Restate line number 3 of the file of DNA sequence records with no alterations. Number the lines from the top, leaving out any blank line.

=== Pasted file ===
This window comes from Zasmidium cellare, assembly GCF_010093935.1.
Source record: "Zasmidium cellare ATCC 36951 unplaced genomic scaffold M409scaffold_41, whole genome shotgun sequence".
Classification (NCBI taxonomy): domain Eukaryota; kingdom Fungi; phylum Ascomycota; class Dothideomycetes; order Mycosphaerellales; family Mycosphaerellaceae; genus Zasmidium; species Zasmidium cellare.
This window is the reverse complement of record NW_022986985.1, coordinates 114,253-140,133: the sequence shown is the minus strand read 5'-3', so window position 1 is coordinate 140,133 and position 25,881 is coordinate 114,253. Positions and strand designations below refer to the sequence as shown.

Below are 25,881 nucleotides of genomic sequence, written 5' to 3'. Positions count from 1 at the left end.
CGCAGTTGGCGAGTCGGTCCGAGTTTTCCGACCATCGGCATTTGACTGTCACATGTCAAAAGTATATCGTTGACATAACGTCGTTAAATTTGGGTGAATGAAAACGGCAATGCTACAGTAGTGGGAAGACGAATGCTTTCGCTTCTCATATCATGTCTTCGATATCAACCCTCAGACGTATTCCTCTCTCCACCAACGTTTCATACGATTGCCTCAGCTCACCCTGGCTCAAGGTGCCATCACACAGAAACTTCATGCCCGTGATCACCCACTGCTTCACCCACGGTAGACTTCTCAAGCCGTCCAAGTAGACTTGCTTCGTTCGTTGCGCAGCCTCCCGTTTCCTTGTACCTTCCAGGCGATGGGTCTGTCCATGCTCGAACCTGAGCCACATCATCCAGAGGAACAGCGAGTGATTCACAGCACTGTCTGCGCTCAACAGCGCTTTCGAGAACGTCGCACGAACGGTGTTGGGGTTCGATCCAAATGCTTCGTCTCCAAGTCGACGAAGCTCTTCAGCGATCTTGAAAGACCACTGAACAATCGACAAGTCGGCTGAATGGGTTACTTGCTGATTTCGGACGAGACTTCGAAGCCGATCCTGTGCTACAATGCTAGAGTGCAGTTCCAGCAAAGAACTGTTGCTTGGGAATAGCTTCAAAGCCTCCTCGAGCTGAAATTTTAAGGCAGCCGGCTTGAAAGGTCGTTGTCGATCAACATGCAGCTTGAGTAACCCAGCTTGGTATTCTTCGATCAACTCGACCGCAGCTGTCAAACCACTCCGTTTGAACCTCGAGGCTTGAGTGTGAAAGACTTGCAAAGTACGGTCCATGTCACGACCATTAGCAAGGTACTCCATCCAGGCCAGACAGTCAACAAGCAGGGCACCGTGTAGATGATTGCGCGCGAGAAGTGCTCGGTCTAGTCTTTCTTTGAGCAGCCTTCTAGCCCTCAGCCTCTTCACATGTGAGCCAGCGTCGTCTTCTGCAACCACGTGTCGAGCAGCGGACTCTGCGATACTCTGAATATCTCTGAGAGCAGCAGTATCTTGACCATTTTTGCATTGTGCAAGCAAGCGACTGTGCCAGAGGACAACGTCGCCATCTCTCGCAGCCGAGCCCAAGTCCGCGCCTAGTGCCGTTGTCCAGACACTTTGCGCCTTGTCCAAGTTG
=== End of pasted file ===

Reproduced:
Classification (NCBI taxonomy): domain Eukaryota; kingdom Fungi; phylum Ascomycota; class Dothideomycetes; order Mycosphaerellales; family Mycosphaerellaceae; genus Zasmidium; species Zasmidium cellare.